The challenging aspect of IT relationships is that business owners often don’t know what questions they should ask. A great IT professional can steer you in the right direction even when you don’t know what is in your best interest.

6. Cyber Security Awareness

Cyber security is a preventative measure you owe to yourself and your customers. Hackers require only minor gaps to get in and do their nasty work. A good IT team will be forward-minded enough to equip your business with infrastructure for preventative cybersecurity care.

However, they probably shouldn’t be the beginning and end of your cybersecurity strategy. You should also consider the services of a cyber security analyst to further shore up gaps in your protective coverage.

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7. Disaster Readiness

When a cyber issue strikes your business, the ramifications can be costly and significant. Recovering from a cyber attack or system crash can take months. You aren’t just spending money to fix the damage during that time.

You are also experiencing the costs of productivity lags or customer disappointment.

A solid backup system can help you get back on your feet quickly if something unfortunate happens.

8. Consider the Size of the Operation

You don’t necessarily need to have many IT professionals at your service. Most of the time, they are just updating firewalls and helping tech-challenged employees navigate issues your average 5th grader could cut through in a few minutes, right?

But when the cards are down, you don’t want to be hindered by the size of your IT support. Larger teams aren’t always better, but you do at least want enough support to ensure you have adequate coverage in a worst-case scenario.

Also, think about scalability. The IT provider might be big enough for your business now, but will it work as you grow?

9. Dialogue is Important

Finally, you want to work with IT professionals with whom you can have a good back-and-forth. On the one hand, you need them to respect your authority and follow your wishes when it counts the most. On the other hand, you don’t need a bunch of yes-men.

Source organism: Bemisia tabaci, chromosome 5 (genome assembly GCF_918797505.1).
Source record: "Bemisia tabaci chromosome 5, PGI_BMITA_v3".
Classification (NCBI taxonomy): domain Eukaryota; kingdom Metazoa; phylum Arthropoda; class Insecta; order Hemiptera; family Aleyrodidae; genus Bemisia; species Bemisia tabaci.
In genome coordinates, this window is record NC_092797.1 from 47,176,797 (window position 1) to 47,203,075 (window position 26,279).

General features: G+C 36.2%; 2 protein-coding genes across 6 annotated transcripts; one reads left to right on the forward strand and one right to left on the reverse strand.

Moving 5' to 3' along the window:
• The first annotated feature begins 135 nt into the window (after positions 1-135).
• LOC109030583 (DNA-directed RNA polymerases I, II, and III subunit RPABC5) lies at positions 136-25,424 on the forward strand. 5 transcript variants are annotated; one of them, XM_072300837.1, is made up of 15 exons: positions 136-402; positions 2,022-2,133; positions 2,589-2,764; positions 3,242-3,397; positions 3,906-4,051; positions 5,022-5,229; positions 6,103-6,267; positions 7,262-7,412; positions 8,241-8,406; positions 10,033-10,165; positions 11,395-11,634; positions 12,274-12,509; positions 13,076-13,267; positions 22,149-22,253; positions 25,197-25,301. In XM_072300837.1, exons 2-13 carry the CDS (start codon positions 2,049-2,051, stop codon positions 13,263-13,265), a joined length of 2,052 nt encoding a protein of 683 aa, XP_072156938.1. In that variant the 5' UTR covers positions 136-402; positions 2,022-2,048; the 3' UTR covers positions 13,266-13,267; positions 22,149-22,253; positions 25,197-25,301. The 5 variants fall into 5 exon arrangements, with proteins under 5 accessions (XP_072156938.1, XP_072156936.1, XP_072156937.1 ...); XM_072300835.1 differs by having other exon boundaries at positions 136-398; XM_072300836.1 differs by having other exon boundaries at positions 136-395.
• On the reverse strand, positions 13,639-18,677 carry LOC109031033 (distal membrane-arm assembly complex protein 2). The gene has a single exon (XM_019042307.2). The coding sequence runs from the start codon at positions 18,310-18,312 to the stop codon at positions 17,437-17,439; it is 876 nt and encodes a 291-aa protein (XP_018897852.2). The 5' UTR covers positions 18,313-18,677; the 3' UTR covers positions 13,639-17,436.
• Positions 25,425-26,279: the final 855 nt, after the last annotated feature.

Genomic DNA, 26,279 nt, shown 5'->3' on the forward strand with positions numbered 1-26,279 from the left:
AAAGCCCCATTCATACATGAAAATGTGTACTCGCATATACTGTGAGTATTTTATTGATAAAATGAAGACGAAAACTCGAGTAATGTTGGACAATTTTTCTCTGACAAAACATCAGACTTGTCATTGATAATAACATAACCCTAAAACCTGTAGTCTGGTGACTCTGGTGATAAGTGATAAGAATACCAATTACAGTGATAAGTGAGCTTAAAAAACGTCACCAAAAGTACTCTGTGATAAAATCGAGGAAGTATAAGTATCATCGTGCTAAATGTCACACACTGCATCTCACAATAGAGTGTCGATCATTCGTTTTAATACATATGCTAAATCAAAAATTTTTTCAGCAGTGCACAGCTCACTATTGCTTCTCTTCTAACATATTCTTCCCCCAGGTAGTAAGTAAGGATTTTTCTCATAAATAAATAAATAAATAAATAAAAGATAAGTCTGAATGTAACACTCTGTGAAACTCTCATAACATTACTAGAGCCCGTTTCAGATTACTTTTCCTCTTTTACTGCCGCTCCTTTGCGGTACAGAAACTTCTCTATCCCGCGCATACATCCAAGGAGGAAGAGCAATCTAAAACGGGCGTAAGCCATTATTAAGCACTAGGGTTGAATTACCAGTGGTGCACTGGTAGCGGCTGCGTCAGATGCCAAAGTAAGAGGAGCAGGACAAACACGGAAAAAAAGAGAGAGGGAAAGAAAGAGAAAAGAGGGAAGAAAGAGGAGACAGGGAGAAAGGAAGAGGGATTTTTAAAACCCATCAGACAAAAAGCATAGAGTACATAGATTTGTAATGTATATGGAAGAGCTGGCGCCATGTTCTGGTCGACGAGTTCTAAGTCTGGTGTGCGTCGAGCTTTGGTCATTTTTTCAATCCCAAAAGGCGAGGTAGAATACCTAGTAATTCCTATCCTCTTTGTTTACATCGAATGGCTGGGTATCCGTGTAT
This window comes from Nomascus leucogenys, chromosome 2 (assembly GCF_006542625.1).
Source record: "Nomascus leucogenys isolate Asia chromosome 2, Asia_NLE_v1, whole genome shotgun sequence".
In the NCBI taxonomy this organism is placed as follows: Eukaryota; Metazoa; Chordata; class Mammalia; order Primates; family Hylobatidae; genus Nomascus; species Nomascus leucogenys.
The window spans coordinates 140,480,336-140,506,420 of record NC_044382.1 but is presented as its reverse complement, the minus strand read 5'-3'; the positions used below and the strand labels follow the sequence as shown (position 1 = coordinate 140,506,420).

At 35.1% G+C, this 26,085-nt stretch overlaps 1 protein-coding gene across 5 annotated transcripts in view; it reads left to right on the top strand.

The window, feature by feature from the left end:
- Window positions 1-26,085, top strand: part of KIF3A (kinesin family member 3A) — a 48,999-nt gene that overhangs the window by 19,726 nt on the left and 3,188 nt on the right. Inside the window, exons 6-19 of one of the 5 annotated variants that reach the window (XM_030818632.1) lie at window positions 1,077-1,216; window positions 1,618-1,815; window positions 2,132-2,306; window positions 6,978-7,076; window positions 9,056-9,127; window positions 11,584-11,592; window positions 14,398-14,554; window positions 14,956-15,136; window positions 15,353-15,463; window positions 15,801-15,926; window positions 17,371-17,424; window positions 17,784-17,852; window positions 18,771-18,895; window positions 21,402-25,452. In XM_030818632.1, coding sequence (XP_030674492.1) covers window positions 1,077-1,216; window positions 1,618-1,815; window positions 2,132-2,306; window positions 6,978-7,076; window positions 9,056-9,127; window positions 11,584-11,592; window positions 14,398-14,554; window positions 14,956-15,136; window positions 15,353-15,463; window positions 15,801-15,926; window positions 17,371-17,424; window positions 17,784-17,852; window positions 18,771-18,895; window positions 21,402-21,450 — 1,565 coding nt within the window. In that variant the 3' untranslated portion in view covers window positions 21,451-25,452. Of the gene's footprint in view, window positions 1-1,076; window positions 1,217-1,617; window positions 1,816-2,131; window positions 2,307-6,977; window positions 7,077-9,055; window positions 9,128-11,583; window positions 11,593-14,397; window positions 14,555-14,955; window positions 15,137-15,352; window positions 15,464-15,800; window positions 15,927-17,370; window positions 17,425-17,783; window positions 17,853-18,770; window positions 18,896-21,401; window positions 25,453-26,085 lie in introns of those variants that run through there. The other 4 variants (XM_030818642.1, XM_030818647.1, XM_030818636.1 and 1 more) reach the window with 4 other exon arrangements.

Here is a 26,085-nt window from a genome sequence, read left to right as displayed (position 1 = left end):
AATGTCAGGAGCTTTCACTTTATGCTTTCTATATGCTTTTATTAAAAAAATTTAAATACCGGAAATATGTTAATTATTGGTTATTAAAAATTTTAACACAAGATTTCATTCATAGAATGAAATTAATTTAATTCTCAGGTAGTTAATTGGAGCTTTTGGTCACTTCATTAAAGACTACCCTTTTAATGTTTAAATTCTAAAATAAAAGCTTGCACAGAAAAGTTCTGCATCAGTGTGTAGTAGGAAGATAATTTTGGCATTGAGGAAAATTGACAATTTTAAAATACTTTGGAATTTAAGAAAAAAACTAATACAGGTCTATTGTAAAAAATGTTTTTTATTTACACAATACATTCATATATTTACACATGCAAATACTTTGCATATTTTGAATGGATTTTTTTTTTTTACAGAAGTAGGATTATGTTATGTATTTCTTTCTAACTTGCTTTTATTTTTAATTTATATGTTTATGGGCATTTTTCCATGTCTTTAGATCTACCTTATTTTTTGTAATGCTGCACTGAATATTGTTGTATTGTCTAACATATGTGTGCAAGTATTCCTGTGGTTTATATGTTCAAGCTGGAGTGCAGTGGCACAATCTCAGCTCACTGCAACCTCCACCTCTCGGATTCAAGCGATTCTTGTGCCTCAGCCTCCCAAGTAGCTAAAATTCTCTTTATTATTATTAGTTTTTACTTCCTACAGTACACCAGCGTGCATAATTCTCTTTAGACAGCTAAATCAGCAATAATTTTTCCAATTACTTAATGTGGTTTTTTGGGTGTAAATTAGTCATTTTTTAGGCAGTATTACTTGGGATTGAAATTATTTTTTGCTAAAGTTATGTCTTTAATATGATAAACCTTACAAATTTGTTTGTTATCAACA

While you have the financial authority, they have the expertise. You want to work with people who will know how to provide input while demonstrating a willingness to toe the company line when needed. It’s a delicate balance,e but it will make a world of difference for your business when you can find a way to strike it.

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How to Onboard Your IT Staff

Ok, now you’ve hired the right people, but you want to ensure they get off to a great start. Below we highlight how you can onboard and upskill the new team members to ensure they get off to a roaring start.

Step 1: Explain the Scope of Their Responsibilities

One of the most critical aspects of orienting new hires is ensuring they understand what is expected of them. In this case, the responsibilities are most likely baked into the job description, but you still want to ensure they understand how demanding the work will be, what they will be doing on a day-to-day basis, and so on.

The faster they acclimate to your business, the quicker you can establish a productive relationship.

Step 2: Make Introductions

The new IT people shouldn’t have to meet the rest of your team the first time someone needs to install a Windows update. While IT people do much of their work out of sight or in the background, they are still essential to the organization.

Show them you recognize that by taking them around to meet everyone.

It doesn’t have to be a big ordeal. A few simple hellos are all it will take to make them feel welcome.

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Step 3: Explain Your Processes